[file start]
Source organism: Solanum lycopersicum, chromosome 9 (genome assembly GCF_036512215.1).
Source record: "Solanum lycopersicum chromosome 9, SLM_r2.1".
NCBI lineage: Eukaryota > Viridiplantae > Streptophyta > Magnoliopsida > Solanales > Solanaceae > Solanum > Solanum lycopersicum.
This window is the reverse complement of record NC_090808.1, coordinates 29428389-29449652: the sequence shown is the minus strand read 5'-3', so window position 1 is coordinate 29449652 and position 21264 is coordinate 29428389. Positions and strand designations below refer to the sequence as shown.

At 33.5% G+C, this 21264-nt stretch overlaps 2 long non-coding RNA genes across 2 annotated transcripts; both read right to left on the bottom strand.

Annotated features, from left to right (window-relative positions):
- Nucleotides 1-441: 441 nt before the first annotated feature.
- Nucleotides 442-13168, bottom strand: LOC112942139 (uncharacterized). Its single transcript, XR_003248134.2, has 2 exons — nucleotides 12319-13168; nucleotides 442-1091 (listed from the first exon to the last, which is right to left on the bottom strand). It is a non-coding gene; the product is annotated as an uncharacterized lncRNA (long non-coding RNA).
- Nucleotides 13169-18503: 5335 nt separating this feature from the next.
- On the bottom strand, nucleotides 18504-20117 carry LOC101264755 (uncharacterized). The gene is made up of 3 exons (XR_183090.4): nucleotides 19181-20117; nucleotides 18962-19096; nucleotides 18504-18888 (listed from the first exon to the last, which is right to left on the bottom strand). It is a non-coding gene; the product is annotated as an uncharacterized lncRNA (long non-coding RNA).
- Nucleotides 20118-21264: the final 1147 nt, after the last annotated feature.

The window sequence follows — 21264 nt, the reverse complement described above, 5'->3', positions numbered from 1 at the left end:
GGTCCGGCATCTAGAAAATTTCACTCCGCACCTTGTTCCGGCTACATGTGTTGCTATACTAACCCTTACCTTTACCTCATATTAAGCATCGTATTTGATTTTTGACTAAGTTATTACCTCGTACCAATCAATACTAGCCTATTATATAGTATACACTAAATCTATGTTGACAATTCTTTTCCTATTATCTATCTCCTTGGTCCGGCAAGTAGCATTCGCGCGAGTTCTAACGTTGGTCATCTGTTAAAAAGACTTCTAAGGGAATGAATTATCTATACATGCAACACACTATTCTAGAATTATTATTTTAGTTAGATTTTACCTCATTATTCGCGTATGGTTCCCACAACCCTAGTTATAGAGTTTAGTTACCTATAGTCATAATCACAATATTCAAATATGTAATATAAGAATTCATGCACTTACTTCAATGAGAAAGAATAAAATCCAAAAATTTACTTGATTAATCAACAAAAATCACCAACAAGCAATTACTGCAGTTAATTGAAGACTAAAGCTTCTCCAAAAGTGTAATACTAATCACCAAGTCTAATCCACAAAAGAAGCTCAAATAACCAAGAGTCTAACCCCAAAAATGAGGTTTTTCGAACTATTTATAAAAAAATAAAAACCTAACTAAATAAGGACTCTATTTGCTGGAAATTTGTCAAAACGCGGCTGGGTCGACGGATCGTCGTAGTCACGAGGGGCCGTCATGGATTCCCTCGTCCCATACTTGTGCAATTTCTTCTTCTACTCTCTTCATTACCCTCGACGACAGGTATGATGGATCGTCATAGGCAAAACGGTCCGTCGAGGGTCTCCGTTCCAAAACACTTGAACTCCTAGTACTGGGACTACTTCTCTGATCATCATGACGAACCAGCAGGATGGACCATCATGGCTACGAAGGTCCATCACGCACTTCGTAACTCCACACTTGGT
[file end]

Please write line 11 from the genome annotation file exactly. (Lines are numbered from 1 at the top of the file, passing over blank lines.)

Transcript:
- Nucleotides 20118-21264: the final 1147 nt, after the last annotated feature.